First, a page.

“We have to seek out technological innovation in areas where it is most advanced, such as MotoGP. Our aim is to integrate the most efficient products across different business lines, which will also see us function as an observatory for the scientific industrial world”
The safety jacket project also involves occupational health doctors and professors from the Alma Mater University and the Policlinico Sant’Orsola hospital in Bologna. Enel provided certain specifications around which the prototype was tailored. Its ergonomics and functionality are now being tested in the company workplace. Maurizio Rossetto, Head of Health and Safety of Enel’s HSEQ division, deems the safety jacket “smart clothing” and it is easy to see why: three accelerometers and three gyrometers relay a continuous stream of data which is analysed by an algorithm in the electronics. This can detect fall conditions and instantly activate airbags to protect the wearer’s chest, back and neck, and significantly reduce impacts.
The safety jacket’s design and usability have also been meticulously honed using automotive industry simulation programmes. The finished sections of the airbags are optimised to provide maximum protection to vital areas in falls of two metres and under (harnesses are not compulsory for these heights) and also pendulum impacts for wearers working at heights above two metres (where harnesses must be worn).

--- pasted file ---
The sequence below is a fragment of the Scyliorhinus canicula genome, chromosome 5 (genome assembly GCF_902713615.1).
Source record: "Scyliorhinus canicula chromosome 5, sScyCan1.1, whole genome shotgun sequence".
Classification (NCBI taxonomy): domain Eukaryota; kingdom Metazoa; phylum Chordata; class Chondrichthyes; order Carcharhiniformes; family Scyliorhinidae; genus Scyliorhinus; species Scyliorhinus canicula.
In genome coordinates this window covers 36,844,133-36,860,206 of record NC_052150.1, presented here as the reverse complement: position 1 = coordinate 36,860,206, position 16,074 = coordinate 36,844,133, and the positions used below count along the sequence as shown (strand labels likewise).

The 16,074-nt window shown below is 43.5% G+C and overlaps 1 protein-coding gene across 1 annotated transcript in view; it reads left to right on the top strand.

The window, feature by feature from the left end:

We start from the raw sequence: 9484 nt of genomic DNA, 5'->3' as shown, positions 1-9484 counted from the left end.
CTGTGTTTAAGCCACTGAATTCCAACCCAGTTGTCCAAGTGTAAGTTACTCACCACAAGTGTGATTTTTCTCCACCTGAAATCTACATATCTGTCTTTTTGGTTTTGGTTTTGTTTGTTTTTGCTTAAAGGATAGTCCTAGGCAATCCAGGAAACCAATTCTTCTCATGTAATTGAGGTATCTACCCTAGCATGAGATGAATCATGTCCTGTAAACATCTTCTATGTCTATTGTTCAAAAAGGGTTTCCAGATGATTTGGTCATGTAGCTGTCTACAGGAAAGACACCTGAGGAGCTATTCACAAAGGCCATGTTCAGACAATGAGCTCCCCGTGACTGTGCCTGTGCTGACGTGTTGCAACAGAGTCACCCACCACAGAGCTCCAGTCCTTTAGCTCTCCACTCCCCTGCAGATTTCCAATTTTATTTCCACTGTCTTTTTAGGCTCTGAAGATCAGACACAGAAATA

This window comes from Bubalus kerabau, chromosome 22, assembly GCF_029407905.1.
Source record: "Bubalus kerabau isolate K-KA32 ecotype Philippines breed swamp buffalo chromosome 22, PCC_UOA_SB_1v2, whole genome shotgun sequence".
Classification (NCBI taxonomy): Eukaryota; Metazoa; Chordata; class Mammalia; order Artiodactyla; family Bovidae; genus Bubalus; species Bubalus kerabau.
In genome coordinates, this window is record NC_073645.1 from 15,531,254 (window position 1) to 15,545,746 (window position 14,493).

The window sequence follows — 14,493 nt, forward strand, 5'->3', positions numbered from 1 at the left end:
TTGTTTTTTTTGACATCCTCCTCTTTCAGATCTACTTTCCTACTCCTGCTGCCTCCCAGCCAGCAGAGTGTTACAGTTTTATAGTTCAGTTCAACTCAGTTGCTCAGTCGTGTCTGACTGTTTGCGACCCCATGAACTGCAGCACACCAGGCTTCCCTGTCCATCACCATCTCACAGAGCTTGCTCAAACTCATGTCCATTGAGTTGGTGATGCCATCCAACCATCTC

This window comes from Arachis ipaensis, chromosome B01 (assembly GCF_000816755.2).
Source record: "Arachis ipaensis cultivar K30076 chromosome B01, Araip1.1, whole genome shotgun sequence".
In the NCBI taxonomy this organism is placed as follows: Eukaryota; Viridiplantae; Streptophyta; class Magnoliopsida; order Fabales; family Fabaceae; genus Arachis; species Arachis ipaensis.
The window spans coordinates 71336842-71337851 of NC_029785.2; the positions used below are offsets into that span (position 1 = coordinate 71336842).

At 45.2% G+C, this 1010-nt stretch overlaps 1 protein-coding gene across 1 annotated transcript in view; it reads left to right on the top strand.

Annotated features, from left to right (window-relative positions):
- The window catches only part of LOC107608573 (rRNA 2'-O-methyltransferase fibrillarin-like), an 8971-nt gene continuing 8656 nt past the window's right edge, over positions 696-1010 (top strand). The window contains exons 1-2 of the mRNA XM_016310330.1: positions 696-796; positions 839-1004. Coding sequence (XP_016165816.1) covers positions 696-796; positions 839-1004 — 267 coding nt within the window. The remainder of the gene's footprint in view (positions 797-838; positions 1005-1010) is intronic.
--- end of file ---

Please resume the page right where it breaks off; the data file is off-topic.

“The jacket flanks and works with other types of safety equipment but does not replace them. We are not content to simply adhere to current safety legislation. We are looking to the future and using the best that technology has to offer to make all workers safe”
Comparison with high-risk sports
The most original aspect of the project has been the comparison between workplace safety requirements and the risk involved in extreme sports: impacts in sailing regattas can happen at 50 knots, at 150 km per hour in downhill skiing and at 350 km per hour in motorcycle racing. Rapid response speeds are as pivotal to protection as the robustness of the protective clothing or gear itself. This is why Enel chose to partner with Dainese, which in 1978 invented the world’s first back protector for motorcycling world champion Barry Sheene. That model hailed a genuine revolution in the sector, and was further honed over the years, its use eventually being extended to other disciplines such as downhill mountain-biking and Alpine skiing.
The next step was the launch in 2007 of the D-Air, the first electronically-controlled airbag body protection system which was used by Marco Simoncelli in the 250cc Class Grand Prix at Valencia. It instantly proved its worth when two 125cc Class drivers, Simone Grotsky Giorgi and Michael Ranseder, crashed.
The D-Air also went on to win the Italian Creativity Prize for its introduction of innovative technologies and materials. In 2011, the FIS (International Ski Federation) signed a protocol to research the application of the D-Air to high-speed skiing disciplines.
Thanks to coordination with Safety’s Project Synergy, headed by Lara Santarcangelo, D-Air Lab is now putting the finishing touches to the safety jacket, using data from the Enel employees’ workplace experience with it.
“The zero test phase involves wearing the safety jacket during day-to-day company activities, evaluating its comfort, wearability and how it interfaces with other safety gear. Data is recorded in the device’s electronics using data logging and then transmitted to D-Air Lab for ongoing honing”
The day when the new “smart wearable” will be officially adopted is getting closer. This time, however, there is more than one winner: because, for Enel, innovation and safety go hand in glove.